The other night, we were so excited to open a bottle of wine that is delicious (and has a bit of nostalgia attached to it: it was one of the wines we fell in love with during our first trip to Spain). We opened the bottle, and immediately knew: the cork was dry, and the wine emanated that “cardboard” smell that is indicative of corked wine. Bummer!
This happens often, actually. Cork taint is real, my friends. It’s real, and it affects a decent percentage of bottles (which is why some winemakers have switched to synthetic corks: read about the difference here).
You will notice that most of these ideas involve recipes for cooking with the wine. Many people have heard the “don’t cook with what you wouldn’t drink” rule, which is a nice general rule of thumb, but most of these recipes involve adding sugar and spices to the wine, which mask the flavor. And there is absolutely no risk in drinking corked wine: University of Bordeaux enologist Pascal Chatonnet says, “Don’t worry about your health! There is absolutely no risk. However, there is also no pleasure in tainted wines.”
What to do with bad wine
- Make sangria. Throw whatever fruits or juices you have in the house into the wine, add some ice, and you’re good to go. Go crazy with these awesome recipes from Food and Wine.
- Make mulled wine. If it’s colder weather and you’re not in the mood for sangria, throw in some spices, heat the wine, and enjoy. The Germans are known for doing Christmas right, including mulled wine, so try a German recipe.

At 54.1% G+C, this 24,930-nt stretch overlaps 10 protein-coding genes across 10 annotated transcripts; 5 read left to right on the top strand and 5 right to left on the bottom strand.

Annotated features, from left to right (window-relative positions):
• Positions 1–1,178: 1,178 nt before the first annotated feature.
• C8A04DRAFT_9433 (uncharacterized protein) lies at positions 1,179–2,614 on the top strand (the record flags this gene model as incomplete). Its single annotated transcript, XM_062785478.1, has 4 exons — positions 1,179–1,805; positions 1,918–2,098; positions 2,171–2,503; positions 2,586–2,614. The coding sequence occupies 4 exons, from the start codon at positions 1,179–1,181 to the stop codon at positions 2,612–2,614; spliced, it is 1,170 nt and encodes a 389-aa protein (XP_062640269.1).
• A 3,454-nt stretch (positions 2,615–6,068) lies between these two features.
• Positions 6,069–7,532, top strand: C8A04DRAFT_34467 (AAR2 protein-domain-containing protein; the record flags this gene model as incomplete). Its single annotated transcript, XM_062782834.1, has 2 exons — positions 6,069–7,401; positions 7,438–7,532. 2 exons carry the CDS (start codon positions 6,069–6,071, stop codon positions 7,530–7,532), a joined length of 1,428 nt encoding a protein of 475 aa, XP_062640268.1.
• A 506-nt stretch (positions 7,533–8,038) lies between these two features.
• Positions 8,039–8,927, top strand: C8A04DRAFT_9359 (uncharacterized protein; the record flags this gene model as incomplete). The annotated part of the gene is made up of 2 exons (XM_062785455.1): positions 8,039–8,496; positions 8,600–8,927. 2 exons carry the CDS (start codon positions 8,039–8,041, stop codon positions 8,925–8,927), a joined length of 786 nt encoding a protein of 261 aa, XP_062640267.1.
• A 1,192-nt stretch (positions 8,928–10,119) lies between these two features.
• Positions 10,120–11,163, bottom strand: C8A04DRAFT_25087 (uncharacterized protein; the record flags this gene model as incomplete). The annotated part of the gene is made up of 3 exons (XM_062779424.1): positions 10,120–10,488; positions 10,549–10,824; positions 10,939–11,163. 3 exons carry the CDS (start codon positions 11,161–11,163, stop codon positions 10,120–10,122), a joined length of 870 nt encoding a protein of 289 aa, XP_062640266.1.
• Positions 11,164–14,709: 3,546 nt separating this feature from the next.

- Cook with it. Make a stew, cook down some mushrooms . . . yes, it’s ideal to “use the wine you would drink” when you cook, but we’re being practical here.
- Make formage fort, a wine and cheese spread. When working at an upscale restaurant, the chef would come to the bar and ask me for some leftover wine. I’d give him a few bottles and he would add it to leftover cheeses, mix them with garlic and spices, let them sit . . . and in a day or two, he had a delicious wine and cheese spread. Practical and delicious. Try this recipe from Smitten Kitchen.
- Use it as a dye. Do you have a slightly dingy t-shirt that you still love? Wine might actually make it wearable again. If the hipsters are aging their jeans in bourbon barrels, then certainly you can pull off a wine-soaked tee.
- Make a red wine simple syrup. Red wine simple syrup is delicious in cocktails, and there’s a reason it has the word “simple”: it’s wine and sugar. No frills. Easy peasy.
- Make red wine vinegar. Cook up a batch, and then head over to the BBC, which offers a plenty of recipes for your new vinegar.
- Be super Spanish: mix it with Coke.
- Simmer it with pears. These are filled with mascarpone. Yum!
- Compost it. I don’t compost (I live in a condo), but gardeners swear by it, and also by mixing it with equal parts water and spraying it on the soil. It apparently improves the soil and the plants.